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23 September
Wednesday

World

Coronavirus face masks could create an environmental disaster

Discarded face masks may be mistaken by sea creatures for prey and eaten

Photo: Nikolova

/NOVOSTIVL/ Face coverings are now a legal requirement in many public spaces around the world. But even before they became compulsory, masks were causing litter problems on land and at sea.

One February beach clean in Hong Kong found 70 masks along 100 meters of shoreline, with 30 more appearing a week later. In the Mediterranean, masks have reportedly been seen floating like jellyfish.

Despite millions of people being told to use face masks, little guidance has been given on how to dispose of or recycle them safely. And as countries begin to lift lockdown restrictions, billions of masks will be needed each month globally. Without better disposal practices, an environmental disaster is looming.

The majority of masks are manufactured from long-lasting plastic materials, and if discarded can persist in the environment for decades to hundreds of years. This means they can have a number of impacts on the environment and people.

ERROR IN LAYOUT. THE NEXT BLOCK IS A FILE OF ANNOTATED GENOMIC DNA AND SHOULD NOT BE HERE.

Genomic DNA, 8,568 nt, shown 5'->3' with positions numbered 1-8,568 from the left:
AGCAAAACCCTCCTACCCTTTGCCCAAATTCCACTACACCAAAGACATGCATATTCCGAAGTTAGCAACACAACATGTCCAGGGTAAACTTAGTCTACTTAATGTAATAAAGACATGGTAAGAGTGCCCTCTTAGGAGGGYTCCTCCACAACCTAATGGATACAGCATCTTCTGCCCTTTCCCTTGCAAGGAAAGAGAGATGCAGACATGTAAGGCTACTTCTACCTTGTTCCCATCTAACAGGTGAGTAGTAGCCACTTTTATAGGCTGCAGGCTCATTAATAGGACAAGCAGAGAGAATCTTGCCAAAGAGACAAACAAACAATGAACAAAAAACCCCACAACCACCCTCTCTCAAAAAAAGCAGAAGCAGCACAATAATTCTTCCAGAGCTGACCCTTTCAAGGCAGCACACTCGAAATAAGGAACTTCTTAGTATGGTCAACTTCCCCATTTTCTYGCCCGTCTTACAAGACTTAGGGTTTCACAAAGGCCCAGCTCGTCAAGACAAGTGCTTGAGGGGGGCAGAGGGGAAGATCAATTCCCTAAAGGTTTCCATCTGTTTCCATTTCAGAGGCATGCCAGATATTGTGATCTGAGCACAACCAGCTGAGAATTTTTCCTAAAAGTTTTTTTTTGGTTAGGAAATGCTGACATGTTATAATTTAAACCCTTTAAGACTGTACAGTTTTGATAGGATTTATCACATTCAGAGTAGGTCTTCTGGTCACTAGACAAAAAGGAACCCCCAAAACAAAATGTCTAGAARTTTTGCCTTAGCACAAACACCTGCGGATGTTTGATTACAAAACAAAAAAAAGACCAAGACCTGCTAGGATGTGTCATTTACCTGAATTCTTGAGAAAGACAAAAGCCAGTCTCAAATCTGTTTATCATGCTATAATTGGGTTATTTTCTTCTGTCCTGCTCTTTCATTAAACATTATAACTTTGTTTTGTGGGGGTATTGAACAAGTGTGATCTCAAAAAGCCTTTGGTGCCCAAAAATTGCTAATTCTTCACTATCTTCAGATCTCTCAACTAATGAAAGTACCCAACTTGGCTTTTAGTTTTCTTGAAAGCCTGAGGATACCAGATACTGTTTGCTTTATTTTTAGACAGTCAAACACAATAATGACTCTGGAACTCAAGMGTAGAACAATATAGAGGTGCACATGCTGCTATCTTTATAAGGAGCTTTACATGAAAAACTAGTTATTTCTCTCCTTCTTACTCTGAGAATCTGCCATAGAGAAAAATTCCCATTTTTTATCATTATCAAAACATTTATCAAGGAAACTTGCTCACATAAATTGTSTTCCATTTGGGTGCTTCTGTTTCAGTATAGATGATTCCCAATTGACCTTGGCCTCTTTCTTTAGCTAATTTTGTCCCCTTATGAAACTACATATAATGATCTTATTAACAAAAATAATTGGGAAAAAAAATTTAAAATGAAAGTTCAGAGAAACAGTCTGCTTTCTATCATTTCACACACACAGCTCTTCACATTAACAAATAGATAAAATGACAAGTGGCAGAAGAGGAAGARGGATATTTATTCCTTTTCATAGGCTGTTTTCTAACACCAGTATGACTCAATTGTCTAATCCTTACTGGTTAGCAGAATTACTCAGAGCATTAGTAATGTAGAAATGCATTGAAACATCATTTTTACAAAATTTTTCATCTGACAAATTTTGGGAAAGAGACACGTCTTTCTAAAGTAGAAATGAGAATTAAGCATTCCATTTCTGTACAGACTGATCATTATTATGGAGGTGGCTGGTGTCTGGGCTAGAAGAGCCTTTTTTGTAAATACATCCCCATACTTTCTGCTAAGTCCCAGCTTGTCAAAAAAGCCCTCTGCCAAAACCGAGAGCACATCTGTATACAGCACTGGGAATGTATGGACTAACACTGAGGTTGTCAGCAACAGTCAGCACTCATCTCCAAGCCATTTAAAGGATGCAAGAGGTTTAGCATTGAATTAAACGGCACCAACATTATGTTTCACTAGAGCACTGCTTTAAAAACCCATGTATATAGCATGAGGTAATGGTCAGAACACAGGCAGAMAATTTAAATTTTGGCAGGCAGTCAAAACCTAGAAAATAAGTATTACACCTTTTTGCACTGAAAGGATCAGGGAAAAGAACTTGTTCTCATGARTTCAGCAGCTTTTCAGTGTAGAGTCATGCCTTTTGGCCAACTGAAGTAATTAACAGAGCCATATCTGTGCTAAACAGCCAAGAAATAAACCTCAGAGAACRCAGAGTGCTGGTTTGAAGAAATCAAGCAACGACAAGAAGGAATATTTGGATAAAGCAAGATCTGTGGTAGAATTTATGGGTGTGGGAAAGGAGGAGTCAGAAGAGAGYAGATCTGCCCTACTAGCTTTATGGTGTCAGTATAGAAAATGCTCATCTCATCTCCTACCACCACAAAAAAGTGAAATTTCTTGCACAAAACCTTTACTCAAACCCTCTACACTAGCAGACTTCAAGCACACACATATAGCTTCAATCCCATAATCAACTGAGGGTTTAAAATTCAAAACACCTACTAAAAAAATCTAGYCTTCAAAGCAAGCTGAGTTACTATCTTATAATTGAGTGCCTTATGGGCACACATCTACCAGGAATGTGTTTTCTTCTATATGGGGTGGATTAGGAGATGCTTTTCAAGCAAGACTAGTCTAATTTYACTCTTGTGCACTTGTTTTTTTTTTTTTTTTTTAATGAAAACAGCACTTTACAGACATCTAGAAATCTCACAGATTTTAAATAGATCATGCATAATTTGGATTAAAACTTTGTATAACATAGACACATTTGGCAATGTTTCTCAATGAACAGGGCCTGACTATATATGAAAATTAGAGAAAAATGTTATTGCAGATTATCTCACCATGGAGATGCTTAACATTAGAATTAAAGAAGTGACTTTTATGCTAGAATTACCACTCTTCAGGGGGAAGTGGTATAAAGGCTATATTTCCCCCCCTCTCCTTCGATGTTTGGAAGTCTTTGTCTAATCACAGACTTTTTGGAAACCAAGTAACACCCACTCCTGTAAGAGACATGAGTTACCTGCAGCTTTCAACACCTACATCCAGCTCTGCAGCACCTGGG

Initially, discarded masks may risk spreading coronavirus to waste collectors, litter pickers, or members of the public who first come across the litter. We know that in certain conditions, the virus can survive on a plastic surgical mask for seven days.

Over the medium to long term, animals and plants are also affected. Through its sheer mass, plastic waste can smother environments and break up ecosystems. Some animals also cannot tell the difference between plastic items and their prey, subsequently choking on pieces of litter.

Even if they do not choke, animals can become malnourished as the materials fill up their stomachs but provide no nutrients. Smaller animals may also become entangled in the elastic within the masks or within gloves as they begin to break apart.

Plastics break down into smaller pieces over time, and the longer litter is in the environment, the more it will decompose. Plastics first break down into microplastics and eventually into even smaller nanoplastics. These tiny particles and fibers are often long-lived polymers that can accumulate in food chains. Just one mask can produce millions of particles, each with the potential to also carry chemicals and bacteria up the food chain and potentially even into humans.

Littered areas also tend to encourage further littering, making the problem worse.

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